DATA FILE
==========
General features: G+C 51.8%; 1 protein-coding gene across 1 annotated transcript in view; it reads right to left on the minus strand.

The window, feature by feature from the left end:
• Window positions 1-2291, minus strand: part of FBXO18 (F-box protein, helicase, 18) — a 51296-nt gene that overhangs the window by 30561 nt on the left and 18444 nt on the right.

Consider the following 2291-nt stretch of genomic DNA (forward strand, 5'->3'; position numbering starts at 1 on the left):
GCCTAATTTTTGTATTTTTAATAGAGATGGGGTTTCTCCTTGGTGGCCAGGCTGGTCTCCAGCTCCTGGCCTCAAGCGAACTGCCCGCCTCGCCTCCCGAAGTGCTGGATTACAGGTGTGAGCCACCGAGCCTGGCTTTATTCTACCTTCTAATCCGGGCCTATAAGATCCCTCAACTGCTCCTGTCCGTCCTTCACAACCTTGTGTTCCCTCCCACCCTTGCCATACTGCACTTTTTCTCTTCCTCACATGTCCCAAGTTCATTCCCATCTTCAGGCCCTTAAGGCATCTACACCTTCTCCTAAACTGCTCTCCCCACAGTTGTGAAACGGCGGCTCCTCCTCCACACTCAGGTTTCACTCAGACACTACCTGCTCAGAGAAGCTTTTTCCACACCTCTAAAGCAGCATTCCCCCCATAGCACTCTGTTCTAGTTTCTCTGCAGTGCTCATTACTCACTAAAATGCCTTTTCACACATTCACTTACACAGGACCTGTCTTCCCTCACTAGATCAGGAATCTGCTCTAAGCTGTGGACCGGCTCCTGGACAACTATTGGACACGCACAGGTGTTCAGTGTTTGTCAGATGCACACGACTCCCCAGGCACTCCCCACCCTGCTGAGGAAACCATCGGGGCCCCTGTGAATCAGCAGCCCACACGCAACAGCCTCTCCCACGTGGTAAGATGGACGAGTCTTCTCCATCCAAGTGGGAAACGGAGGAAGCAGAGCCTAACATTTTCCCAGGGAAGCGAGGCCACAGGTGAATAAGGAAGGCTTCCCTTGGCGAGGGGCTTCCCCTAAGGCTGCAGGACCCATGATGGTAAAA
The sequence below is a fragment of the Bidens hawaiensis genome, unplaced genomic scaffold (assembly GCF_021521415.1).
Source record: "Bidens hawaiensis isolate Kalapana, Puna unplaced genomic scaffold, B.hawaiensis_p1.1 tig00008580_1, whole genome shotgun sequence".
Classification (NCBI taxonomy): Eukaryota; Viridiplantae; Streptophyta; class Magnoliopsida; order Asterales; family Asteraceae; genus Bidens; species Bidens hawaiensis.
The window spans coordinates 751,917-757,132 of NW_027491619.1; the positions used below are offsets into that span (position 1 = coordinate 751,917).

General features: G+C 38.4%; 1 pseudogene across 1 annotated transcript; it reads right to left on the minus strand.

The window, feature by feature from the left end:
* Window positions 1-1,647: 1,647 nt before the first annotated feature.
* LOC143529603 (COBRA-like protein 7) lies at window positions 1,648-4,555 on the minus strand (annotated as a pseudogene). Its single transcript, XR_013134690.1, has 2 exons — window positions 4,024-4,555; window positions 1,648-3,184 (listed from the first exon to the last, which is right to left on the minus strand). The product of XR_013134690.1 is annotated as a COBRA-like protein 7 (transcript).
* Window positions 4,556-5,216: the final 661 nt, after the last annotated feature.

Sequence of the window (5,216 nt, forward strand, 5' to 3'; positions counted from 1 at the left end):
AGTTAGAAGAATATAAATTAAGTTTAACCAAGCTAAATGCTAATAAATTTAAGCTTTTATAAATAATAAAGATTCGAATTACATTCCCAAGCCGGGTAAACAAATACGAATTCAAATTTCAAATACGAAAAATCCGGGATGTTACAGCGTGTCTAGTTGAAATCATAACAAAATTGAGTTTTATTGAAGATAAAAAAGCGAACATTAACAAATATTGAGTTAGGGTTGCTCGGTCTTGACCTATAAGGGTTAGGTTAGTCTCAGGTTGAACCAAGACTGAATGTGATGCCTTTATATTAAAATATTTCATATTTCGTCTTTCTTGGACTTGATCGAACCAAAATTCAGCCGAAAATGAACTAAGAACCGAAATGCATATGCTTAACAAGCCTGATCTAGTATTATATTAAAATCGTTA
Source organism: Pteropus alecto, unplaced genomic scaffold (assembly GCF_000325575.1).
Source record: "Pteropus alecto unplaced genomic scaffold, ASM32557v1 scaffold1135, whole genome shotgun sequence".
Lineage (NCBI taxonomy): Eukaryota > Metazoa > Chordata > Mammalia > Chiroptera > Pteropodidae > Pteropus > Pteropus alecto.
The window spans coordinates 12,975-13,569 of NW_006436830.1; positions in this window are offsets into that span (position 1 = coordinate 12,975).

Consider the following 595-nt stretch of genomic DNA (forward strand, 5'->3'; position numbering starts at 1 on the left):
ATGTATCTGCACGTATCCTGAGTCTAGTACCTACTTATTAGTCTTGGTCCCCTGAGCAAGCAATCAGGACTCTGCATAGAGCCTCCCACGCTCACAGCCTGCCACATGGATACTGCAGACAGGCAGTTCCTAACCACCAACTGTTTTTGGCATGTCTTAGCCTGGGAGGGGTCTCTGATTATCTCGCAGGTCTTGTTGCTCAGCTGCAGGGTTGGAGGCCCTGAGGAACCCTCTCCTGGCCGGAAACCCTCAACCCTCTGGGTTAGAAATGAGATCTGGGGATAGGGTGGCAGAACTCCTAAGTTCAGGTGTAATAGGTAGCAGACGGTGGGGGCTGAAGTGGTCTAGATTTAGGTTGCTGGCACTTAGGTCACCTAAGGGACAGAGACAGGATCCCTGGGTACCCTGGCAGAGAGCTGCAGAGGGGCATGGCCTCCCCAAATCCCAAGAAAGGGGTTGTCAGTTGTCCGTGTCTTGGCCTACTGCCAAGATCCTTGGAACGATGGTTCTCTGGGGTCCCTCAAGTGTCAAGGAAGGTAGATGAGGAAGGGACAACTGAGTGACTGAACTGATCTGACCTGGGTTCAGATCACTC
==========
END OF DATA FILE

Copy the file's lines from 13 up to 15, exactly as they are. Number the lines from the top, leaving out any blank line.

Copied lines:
* LOC143529603 (COBRA-like protein 7) lies at window positions 1,648-4,555 on the minus strand (annotated as a pseudogene). Its single transcript, XR_013134690.1, has 2 exons — window positions 4,024-4,555; window positions 1,648-3,184 (listed from the first exon to the last, which is right to left on the minus strand). The product of XR_013134690.1 is annotated as a COBRA-like protein 7 (transcript).
* Window positions 4,556-5,216: the final 661 nt, after the last annotated feature.

Sequence of the window (5,216 nt, forward strand, 5' to 3'; positions counted from 1 at the left end):